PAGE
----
The expression of exogenous FANCC in 293 FANCC cells is controlled by the cytomegalovirus (CMV) immediate early promoter.33 To test whether our results were an artifactual effect of cell cycle position on CMV promoter activity, we used 293 LUC cells in which the expression of the exogenous firefly luciferase gene was dependent on the identical CMV promoter used in our FANCC expression vector. We found that the expression of luciferase protein was constant throughout the cell cycle (Figure 3B). The FANCC cDNA used in our experiments consisted of only the coding sequence with no FANCC-derived 5′ or 3′ UTR sequences. We concluded that the coding sequence of FANCC contained information sufficient for its regulated expression.
Cell cycle–dependent regulation of L544P FANCC expression
The carboxyl terminus of FANCC is thought to be critical for the proper functioning of FANCC.17 An inactive form of FANCC, L554P, results from a carboxy-terminal mutation identified in FA(C) patients.11 We and others23,25,34 have recently reported that the L554P polypeptide is unable to enter the nucleus, possibly accounting for its failure to function. To test whether the L554P mutation would alter cell cycle–dependent FANCC regulation, we generated an isogenic cell line overexpressing the mutant L554P polypeptide (293 L554P). We have developed and characterized a monoclonal antibody (13F5) that selectively recognizes the epitope present in L554P but absent in wild-type FANCC (Zhi et al, manuscript in preparation). The13F5 monoclonal antibody was used to probe whole-cell lysates prepared from asynchronous or HU-synchronized 293 NEO, 293 FANCC E2, and 293 L554P cells. The 13F5 antibody selectively recognized the L554P but not the wild-type FANCC isoform (Figure4). The expression of L554P was markedly decreased in cells synchronized at the G1/S boundary in a manner identical to that of wild-type FANCC. Thus, the mechanism by which FANCC expression is regulated during the cell cycle is not affected by this particular mutation.
Endogenous and exogenous FANCC mRNA levels are constant throughout the cell cycle
To aid in determining potential mechanisms for the cell cycle-dependent regulation of FANCC, we measured FANCC mRNA levels in synchronized 293 FANCC and 293 NEO cells. Cell cycle position did not change the concentration of exogenous FANCC (293 FANCC), endogenous FANCC (293 NEO), or β-actin. Results of a representative experiment are shown in Figure 5. Although slight fluctuations in endogenous FANCC mRNA concentration are seen in Figure5, these changes were not consistently observed. In multiple experiments we found no significant change in either endogenous or exogenous FANCC mRNA levels during cell cycle progression. These results are similar to those reported by Kupfer et al.31Cell cycle position also did not change the concentration of luciferase mRNA in 293 LUC cells (data not shown). We concluded that FANCC expression varied during the cell cycle despite constant levels of FANCC mRNA, suggesting the regulation of FANCC mRNA translation, FANCC protein degradation, or both.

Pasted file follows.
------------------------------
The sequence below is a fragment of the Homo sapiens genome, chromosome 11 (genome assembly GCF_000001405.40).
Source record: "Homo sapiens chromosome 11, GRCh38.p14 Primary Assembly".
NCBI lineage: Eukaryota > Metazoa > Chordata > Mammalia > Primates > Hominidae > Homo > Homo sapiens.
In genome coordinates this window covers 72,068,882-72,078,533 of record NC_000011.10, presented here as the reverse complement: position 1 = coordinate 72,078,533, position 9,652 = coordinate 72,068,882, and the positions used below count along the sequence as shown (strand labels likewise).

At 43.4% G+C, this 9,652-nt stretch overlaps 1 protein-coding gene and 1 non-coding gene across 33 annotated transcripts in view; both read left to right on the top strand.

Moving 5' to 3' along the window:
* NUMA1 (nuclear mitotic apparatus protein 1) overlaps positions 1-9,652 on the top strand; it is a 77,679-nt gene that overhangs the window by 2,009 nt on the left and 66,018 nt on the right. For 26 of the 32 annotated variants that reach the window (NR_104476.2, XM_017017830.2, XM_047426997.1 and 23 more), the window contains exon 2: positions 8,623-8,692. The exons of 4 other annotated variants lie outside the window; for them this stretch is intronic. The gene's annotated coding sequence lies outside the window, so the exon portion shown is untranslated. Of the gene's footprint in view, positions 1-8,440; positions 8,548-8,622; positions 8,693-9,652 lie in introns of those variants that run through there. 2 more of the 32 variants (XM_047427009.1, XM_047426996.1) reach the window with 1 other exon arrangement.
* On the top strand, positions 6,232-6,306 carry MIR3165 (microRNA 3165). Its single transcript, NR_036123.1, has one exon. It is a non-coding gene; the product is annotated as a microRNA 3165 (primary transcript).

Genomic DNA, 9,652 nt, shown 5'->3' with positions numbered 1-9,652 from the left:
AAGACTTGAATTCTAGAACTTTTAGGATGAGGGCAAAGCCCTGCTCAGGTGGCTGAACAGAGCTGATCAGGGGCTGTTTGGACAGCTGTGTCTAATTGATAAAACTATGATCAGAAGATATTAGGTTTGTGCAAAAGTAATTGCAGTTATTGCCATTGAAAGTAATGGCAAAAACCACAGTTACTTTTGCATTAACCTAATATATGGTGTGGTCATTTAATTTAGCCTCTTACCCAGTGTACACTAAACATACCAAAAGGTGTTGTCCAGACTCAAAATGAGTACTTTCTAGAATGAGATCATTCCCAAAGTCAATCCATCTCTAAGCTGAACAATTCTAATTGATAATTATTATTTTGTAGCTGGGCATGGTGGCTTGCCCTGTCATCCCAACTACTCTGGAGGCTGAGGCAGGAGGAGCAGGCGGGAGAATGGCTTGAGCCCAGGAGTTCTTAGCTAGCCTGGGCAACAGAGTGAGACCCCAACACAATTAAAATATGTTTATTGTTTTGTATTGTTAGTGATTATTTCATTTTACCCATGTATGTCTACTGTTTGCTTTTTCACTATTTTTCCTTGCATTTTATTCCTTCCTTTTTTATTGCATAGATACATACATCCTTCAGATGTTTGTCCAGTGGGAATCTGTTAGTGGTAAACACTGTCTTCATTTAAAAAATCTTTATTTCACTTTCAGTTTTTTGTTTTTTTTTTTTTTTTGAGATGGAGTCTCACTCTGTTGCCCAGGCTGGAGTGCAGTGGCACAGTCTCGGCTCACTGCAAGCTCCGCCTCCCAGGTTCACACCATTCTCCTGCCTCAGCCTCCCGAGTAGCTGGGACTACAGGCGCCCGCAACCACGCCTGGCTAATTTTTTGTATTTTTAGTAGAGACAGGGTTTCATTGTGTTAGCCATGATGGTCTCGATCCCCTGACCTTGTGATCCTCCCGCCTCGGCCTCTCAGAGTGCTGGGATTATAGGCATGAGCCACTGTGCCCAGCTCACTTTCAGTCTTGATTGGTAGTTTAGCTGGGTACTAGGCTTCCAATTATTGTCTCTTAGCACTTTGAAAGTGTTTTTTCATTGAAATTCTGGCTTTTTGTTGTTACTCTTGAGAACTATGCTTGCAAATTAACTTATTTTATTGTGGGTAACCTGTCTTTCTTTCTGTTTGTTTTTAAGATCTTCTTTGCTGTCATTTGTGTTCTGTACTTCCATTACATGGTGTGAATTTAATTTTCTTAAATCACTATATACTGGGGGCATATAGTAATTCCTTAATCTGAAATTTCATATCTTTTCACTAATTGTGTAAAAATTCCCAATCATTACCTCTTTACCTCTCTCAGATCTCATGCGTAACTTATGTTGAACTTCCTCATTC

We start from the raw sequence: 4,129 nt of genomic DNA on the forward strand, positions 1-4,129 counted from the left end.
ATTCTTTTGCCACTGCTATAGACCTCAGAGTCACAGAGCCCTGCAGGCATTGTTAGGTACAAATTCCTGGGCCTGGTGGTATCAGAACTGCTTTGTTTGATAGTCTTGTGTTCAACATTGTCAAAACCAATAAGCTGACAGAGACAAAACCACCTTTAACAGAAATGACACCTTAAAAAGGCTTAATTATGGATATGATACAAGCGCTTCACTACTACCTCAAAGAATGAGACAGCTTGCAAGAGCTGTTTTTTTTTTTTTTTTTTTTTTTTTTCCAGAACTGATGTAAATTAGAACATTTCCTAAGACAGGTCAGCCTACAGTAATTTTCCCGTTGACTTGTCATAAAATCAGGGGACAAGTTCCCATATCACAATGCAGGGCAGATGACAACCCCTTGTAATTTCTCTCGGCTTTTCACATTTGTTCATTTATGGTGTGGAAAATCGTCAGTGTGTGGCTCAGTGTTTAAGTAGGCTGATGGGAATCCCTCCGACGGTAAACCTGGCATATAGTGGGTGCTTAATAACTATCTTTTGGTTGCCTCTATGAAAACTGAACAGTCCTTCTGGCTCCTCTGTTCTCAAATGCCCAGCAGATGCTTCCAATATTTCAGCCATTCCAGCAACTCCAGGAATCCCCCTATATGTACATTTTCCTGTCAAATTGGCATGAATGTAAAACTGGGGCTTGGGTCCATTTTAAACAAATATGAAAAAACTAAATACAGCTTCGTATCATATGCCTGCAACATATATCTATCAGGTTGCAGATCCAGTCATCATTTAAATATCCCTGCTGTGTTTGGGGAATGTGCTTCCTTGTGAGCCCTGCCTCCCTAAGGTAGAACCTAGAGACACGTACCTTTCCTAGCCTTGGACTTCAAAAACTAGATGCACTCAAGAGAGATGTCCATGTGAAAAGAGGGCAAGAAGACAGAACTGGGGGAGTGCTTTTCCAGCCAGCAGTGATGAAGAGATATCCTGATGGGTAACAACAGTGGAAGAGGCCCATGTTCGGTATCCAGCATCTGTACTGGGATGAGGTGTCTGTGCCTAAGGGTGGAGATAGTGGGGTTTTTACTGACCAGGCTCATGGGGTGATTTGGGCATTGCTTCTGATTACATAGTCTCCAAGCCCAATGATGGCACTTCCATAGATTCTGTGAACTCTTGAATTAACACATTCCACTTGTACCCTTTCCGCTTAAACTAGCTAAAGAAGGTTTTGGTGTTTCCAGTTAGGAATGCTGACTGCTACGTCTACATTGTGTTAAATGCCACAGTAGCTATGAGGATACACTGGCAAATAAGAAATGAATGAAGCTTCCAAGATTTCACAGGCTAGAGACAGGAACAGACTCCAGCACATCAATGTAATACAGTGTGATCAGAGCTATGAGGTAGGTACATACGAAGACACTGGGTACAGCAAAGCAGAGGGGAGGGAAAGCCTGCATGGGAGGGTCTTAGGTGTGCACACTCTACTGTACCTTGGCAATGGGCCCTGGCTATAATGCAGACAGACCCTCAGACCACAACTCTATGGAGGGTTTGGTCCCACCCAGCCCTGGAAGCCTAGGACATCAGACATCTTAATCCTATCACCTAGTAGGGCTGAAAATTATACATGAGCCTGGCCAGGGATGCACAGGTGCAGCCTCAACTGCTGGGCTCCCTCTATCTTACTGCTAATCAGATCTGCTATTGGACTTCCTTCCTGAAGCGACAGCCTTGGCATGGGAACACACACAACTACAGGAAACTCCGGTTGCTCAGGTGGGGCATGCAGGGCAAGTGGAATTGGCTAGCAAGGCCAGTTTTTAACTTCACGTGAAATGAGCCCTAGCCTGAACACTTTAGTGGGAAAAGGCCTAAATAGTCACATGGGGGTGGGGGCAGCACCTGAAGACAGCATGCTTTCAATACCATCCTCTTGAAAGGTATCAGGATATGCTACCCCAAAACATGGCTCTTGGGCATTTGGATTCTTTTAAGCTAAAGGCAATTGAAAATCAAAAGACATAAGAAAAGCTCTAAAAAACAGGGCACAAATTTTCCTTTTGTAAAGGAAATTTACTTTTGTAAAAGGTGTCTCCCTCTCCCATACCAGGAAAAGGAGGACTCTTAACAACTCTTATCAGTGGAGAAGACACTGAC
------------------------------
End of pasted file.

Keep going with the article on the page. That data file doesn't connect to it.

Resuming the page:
Inhibitors of proteasome function block cell cycle–dependent regulation of FANCC
The ubiquitin–proteasome pathway is the best-described system for the regulation of protein degradation. Therefore, we used inhibitors of proteasome function to test whether the regulation of FANCC expression is dependent on proteasome function. For 24 hours, 293 FANCC E2 cells were treated with vehicle only (DMSO) or with proteasome inhibitor (20 μmol/L MG132 or 10 μmol/L lactacystin in DMSO) ± HU (Figure6). Treatment with either inhibitor alone increased FANCC expression. However, the percentage of cells in the G2/M compartment also dramatically increased in inhibitor-treated cells (Table 1), probably because of the inhibition of proteasome-mediated cyclin degradation.35,36Thus, increased FANCC expression could be a direct result of the inhibition of proteasome-dependent degradation of FANCC or an indirect result of the accumulation of cells in the G2/M compartment, where FANCC expression is increased (Figures 2, 3). To help distinguish between these possibilities, we treated cells with both HU and proteasome inhibitor. Combined treatment of cells with HU and MG132 resulted in partial synchronization at the G1/S boundary (70% vs. 97% DMSO + HU). Combined treatment with HU and lactacystin resulted in nearly complete synchronization at the G1/S boundary (93%). However, the synchronization of cells at the G1/S boundary in the presence of either inhibitor did not result in a decrease in FANCC expression when compared with treatment with inhibitor alone. Thus, the inhibition of proteasome function prevented the reduction of FANCC expression associated with partial or complete synchronization at the G1/S boundary, suggesting that this phenomenon was proteasome dependent.
|.||G1 (%) .||S (%) .||G2/M (%) .|
|DMSO + HU||0.0||97.0||3.0|